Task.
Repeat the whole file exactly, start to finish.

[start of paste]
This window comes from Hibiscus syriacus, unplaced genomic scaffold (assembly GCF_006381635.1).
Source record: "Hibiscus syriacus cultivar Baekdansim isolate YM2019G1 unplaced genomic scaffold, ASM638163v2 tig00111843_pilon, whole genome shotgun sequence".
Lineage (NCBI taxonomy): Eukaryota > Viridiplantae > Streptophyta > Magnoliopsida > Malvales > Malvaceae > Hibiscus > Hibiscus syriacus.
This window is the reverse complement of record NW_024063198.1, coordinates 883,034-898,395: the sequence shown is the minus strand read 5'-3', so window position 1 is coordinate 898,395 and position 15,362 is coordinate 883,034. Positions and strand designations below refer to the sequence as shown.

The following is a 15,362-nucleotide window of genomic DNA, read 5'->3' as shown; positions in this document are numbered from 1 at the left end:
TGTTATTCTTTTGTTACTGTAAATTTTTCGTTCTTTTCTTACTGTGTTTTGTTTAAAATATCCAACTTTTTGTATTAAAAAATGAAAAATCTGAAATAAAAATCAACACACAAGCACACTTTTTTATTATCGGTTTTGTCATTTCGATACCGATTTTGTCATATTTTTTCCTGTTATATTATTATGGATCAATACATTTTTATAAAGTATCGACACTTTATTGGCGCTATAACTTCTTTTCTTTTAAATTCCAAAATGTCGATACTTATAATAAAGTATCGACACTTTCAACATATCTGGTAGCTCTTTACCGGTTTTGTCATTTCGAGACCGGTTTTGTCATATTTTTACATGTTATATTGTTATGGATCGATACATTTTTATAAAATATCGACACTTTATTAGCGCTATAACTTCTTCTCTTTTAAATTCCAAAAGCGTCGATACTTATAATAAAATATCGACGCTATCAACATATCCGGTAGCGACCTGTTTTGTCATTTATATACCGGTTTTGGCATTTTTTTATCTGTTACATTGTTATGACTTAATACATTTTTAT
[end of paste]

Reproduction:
This window comes from Hibiscus syriacus, unplaced genomic scaffold (assembly GCF_006381635.1).
Source record: "Hibiscus syriacus cultivar Baekdansim isolate YM2019G1 unplaced genomic scaffold, ASM638163v2 tig00111843_pilon, whole genome shotgun sequence".
Lineage (NCBI taxonomy): Eukaryota > Viridiplantae > Streptophyta > Magnoliopsida > Malvales > Malvaceae > Hibiscus > Hibiscus syriacus.
This window is the reverse complement of record NW_024063198.1, coordinates 883,034-898,395: the sequence shown is the minus strand read 5'-3', so window position 1 is coordinate 898,395 and position 15,362 is coordinate 883,034. Positions and strand designations below refer to the sequence as shown.

The following is a 15,362-nucleotide window of genomic DNA, read 5'->3' as shown; positions in this document are numbered from 1 at the left end:
TGTTATTCTTTTGTTACTGTAAATTTTTCGTTCTTTTCTTACTGTGTTTTGTTTAAAATATCCAACTTTTTGTATTAAAAAATGAAAAATCTGAAATAAAAATCAACACACAAGCACACTTTTTTATTATCGGTTTTGTCATTTCGATACCGATTTTGTCATATTTTTTCCTGTTATATTATTATGGATCAATACATTTTTATAAAGTATCGACACTTTATTGGCGCTATAACTTCTTTTCTTTTAAATTCCAAAATGTCGATACTTATAATAAAGTATCGACACTTTCAACATATCTGGTAGCTCTTTACCGGTTTTGTCATTTCGAGACCGGTTTTGTCATATTTTTACATGTTATATTGTTATGGATCGATACATTTTTATAAAATATCGACACTTTATTAGCGCTATAACTTCTTCTCTTTTAAATTCCAAAAGCGTCGATACTTATAATAAAATATCGACGCTATCAACATATCCGGTAGCGACCTGTTTTGTCATTTATATACCGGTTTTGGCATTTTTTTATCTGTTACATTGTTATGACTTAATACATTTTTAT